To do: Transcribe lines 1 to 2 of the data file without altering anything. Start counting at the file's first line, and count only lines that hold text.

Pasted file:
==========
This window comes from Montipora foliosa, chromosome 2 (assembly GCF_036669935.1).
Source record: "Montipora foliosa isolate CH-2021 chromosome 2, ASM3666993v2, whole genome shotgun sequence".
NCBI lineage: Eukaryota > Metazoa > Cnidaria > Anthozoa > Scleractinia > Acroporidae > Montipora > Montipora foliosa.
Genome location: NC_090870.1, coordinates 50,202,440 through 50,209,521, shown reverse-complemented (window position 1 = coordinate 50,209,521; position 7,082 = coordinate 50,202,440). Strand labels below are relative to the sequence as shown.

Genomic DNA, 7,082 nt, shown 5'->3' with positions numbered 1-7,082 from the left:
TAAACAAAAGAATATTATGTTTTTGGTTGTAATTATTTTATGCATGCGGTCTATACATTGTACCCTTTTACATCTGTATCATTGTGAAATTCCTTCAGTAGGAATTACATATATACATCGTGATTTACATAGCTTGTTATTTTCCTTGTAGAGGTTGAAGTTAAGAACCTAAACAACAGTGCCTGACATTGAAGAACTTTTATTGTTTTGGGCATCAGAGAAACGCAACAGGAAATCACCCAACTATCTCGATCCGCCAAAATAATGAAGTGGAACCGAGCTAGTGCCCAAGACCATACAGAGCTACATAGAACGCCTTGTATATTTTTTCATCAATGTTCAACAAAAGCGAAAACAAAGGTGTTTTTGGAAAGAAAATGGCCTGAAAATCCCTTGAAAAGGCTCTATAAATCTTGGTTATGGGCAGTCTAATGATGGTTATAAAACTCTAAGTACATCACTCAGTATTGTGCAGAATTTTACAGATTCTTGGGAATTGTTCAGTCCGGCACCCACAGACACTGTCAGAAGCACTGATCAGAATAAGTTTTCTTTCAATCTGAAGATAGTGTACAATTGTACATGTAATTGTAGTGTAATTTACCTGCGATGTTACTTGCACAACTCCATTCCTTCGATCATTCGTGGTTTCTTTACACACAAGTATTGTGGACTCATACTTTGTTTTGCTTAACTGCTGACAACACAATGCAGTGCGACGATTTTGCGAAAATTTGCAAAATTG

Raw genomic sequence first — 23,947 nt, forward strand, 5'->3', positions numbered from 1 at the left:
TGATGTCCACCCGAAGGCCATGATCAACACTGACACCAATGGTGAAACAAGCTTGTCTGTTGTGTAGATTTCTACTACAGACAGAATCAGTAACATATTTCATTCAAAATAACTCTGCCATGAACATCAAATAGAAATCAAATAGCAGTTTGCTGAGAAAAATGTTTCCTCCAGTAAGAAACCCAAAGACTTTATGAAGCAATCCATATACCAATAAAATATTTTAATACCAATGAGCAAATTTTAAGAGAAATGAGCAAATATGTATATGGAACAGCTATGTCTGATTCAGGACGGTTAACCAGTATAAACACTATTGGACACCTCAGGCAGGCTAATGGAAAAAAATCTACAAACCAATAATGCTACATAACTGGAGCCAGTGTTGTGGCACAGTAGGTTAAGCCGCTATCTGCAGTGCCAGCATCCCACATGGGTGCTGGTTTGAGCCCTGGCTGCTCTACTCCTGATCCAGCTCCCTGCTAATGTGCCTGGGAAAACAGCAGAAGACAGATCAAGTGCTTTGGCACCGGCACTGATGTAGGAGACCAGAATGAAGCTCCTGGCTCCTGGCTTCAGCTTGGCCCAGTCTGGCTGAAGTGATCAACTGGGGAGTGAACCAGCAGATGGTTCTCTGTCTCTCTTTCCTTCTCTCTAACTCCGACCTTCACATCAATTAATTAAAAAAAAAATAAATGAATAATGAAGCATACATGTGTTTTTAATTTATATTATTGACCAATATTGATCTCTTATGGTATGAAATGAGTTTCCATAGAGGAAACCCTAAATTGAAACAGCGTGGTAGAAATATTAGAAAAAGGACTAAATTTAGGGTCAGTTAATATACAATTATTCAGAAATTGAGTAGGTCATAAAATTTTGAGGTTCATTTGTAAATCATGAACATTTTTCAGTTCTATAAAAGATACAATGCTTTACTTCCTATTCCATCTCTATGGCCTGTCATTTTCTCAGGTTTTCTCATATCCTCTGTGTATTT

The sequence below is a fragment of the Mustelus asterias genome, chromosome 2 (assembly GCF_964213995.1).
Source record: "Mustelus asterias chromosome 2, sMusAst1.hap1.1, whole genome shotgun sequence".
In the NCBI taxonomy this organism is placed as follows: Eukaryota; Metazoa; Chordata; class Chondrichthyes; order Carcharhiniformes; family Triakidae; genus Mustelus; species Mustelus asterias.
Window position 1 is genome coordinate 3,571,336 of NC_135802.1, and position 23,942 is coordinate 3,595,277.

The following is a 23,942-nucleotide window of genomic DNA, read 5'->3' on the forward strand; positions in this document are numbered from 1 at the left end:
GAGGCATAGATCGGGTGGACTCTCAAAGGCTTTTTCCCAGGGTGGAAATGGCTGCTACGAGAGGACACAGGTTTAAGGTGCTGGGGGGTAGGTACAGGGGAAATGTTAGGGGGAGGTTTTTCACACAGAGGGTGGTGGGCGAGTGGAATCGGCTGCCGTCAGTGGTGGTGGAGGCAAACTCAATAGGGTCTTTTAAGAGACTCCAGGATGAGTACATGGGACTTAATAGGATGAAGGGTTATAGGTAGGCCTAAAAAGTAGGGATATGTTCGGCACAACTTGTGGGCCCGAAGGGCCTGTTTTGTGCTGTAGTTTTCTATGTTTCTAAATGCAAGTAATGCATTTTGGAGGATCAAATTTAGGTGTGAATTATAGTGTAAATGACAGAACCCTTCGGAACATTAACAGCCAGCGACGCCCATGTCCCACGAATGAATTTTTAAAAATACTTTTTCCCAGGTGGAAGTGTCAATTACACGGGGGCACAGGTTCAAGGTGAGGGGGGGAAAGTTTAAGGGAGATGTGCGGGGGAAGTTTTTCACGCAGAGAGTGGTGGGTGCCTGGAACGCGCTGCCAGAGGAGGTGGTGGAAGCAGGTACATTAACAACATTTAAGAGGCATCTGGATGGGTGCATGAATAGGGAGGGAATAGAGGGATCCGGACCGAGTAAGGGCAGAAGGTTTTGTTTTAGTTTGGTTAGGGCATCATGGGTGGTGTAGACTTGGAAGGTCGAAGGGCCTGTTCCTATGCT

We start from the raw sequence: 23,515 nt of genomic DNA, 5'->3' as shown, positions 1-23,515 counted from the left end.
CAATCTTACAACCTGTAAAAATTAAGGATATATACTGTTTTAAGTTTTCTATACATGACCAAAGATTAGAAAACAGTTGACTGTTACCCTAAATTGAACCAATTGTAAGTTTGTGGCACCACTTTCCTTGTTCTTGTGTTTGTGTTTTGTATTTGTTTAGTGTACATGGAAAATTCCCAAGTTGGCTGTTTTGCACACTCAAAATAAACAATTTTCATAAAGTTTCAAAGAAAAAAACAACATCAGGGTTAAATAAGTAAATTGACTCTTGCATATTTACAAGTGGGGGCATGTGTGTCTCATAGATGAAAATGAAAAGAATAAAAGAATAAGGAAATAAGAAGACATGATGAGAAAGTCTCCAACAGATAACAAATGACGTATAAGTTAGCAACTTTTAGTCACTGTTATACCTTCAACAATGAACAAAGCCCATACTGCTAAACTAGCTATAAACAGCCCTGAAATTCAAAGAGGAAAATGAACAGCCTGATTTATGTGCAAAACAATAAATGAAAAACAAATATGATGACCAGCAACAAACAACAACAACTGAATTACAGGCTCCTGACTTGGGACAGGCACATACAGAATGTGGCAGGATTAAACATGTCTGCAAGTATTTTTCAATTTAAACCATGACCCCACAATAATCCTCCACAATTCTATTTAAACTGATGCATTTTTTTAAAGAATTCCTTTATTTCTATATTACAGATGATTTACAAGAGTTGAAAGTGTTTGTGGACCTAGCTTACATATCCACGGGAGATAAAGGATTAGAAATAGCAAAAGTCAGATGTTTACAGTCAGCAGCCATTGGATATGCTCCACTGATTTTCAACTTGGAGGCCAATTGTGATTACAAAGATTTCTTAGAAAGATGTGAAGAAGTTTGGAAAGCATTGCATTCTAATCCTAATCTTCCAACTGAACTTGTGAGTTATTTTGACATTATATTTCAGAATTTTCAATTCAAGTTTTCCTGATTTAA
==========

This window comes from Montipora foliosa, chromosome 2 (assembly GCF_036669935.1).
Source record: "Montipora foliosa isolate CH-2021 chromosome 2, ASM3666993v2, whole genome shotgun sequence".